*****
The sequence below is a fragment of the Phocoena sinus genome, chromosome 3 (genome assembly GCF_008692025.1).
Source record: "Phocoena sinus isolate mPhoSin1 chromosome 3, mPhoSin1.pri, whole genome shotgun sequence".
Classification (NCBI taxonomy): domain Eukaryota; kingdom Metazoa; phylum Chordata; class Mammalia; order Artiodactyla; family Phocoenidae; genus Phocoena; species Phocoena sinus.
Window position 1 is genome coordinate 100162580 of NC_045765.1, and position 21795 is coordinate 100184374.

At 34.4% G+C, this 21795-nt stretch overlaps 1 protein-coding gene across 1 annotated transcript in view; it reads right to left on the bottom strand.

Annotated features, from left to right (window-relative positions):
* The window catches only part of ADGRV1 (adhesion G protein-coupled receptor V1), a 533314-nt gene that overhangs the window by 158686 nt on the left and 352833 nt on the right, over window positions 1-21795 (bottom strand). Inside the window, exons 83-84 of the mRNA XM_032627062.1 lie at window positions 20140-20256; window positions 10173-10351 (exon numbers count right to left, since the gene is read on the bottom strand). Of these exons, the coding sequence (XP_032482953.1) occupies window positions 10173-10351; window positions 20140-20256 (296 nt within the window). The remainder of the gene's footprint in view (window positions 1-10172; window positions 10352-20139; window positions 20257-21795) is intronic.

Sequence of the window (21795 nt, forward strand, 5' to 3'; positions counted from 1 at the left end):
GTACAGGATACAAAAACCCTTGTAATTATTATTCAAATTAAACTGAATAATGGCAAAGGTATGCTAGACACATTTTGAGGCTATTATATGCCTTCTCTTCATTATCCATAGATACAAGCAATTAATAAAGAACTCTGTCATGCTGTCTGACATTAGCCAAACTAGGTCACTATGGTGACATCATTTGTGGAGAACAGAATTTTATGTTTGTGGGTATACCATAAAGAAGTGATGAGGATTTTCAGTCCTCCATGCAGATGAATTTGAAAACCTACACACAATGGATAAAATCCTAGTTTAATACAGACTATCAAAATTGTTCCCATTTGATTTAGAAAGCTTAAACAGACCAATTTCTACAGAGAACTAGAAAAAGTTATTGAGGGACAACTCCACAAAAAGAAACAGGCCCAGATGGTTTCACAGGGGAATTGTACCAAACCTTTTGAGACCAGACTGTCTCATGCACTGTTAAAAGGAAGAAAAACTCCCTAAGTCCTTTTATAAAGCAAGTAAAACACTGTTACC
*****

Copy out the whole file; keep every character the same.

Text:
The sequence below is a fragment of the Phocoena sinus genome, chromosome 3 (genome assembly GCF_008692025.1).
Source record: "Phocoena sinus isolate mPhoSin1 chromosome 3, mPhoSin1.pri, whole genome shotgun sequence".
Classification (NCBI taxonomy): domain Eukaryota; kingdom Metazoa; phylum Chordata; class Mammalia; order Artiodactyla; family Phocoenidae; genus Phocoena; species Phocoena sinus.
Window position 1 is genome coordinate 100162580 of NC_045765.1, and position 21795 is coordinate 100184374.

At 34.4% G+C, this 21795-nt stretch overlaps 1 protein-coding gene across 1 annotated transcript in view; it reads right to left on the bottom strand.

Annotated features, from left to right (window-relative positions):
* The window catches only part of ADGRV1 (adhesion G protein-coupled receptor V1), a 533314-nt gene that overhangs the window by 158686 nt on the left and 352833 nt on the right, over window positions 1-21795 (bottom strand). Inside the window, exons 83-84 of the mRNA XM_032627062.1 lie at window positions 20140-20256; window positions 10173-10351 (exon numbers count right to left, since the gene is read on the bottom strand). Of these exons, the coding sequence (XP_032482953.1) occupies window positions 10173-10351; window positions 20140-20256 (296 nt within the window). The remainder of the gene's footprint in view (window positions 1-10172; window positions 10352-20139; window positions 20257-21795) is intronic.

Sequence of the window (21795 nt, forward strand, 5' to 3'; positions counted from 1 at the left end):
GTACAGGATACAAAAACCCTTGTAATTATTATTCAAATTAAACTGAATAATGGCAAAGGTATGCTAGACACATTTTGAGGCTATTATATGCCTTCTCTTCATTATCCATAGATACAAGCAATTAATAAAGAACTCTGTCATGCTGTCTGACATTAGCCAAACTAGGTCACTATGGTGACATCATTTGTGGAGAACAGAATTTTATGTTTGTGGGTATACCATAAAGAAGTGATGAGGATTTTCAGTCCTCCATGCAGATGAATTTGAAAACCTACACACAATGGATAAAATCCTAGTTTAATACAGACTATCAAAATTGTTCCCATTTGATTTAGAAAGCTTAAACAGACCAATTTCTACAGAGAACTAGAAAAAGTTATTGAGGGACAACTCCACAAAAAGAAACAGGCCCAGATGGTTTCACAGGGGAATTGTACCAAACCTTTTGAGACCAGACTGTCTCATGCACTGTTAAAAGGAAGAAAAACTCCCTAAGTCCTTTTATAAAGCAAGTAAAACACTGTTACC